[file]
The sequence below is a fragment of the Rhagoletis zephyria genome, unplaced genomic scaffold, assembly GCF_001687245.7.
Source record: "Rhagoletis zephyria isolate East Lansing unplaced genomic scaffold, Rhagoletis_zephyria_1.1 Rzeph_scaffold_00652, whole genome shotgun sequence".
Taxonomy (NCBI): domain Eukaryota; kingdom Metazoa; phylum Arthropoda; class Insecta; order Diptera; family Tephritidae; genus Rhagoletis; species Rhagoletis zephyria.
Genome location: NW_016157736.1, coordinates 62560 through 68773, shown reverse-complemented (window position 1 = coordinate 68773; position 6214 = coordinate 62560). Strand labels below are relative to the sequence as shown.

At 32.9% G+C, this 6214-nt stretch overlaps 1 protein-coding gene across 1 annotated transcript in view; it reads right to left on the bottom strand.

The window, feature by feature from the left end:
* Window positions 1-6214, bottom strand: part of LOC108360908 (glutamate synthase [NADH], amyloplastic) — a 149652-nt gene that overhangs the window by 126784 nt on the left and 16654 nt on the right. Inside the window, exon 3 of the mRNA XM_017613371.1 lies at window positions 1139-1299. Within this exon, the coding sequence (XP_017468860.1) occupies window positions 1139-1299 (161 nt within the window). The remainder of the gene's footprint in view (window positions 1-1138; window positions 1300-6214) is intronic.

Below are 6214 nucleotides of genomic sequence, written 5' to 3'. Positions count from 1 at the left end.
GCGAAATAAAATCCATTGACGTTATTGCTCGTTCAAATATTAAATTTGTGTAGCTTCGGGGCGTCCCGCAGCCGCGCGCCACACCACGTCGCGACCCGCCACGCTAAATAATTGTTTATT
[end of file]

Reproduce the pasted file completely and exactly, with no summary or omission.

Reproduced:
The sequence below is a fragment of the Rhagoletis zephyria genome, unplaced genomic scaffold, assembly GCF_001687245.7.
Source record: "Rhagoletis zephyria isolate East Lansing unplaced genomic scaffold, Rhagoletis_zephyria_1.1 Rzeph_scaffold_00652, whole genome shotgun sequence".
Taxonomy (NCBI): domain Eukaryota; kingdom Metazoa; phylum Arthropoda; class Insecta; order Diptera; family Tephritidae; genus Rhagoletis; species Rhagoletis zephyria.
Genome location: NW_016157736.1, coordinates 62560 through 68773, shown reverse-complemented (window position 1 = coordinate 68773; position 6214 = coordinate 62560). Strand labels below are relative to the sequence as shown.

At 32.9% G+C, this 6214-nt stretch overlaps 1 protein-coding gene across 1 annotated transcript in view; it reads right to left on the bottom strand.

The window, feature by feature from the left end:
* Window positions 1-6214, bottom strand: part of LOC108360908 (glutamate synthase [NADH], amyloplastic) — a 149652-nt gene that overhangs the window by 126784 nt on the left and 16654 nt on the right. Inside the window, exon 3 of the mRNA XM_017613371.1 lies at window positions 1139-1299. Within this exon, the coding sequence (XP_017468860.1) occupies window positions 1139-1299 (161 nt within the window). The remainder of the gene's footprint in view (window positions 1-1138; window positions 1300-6214) is intronic.

Below are 6214 nucleotides of genomic sequence, written 5' to 3'. Positions count from 1 at the left end.
GCGAAATAAAATCCATTGACGTTATTGCTCGTTCAAATATTAAATTTGTGTAGCTTCGGGGCGTCCCGCAGCCGCGCGCCACACCACGTCGCGACCCGCCACGCTAAATAATTGTTTATT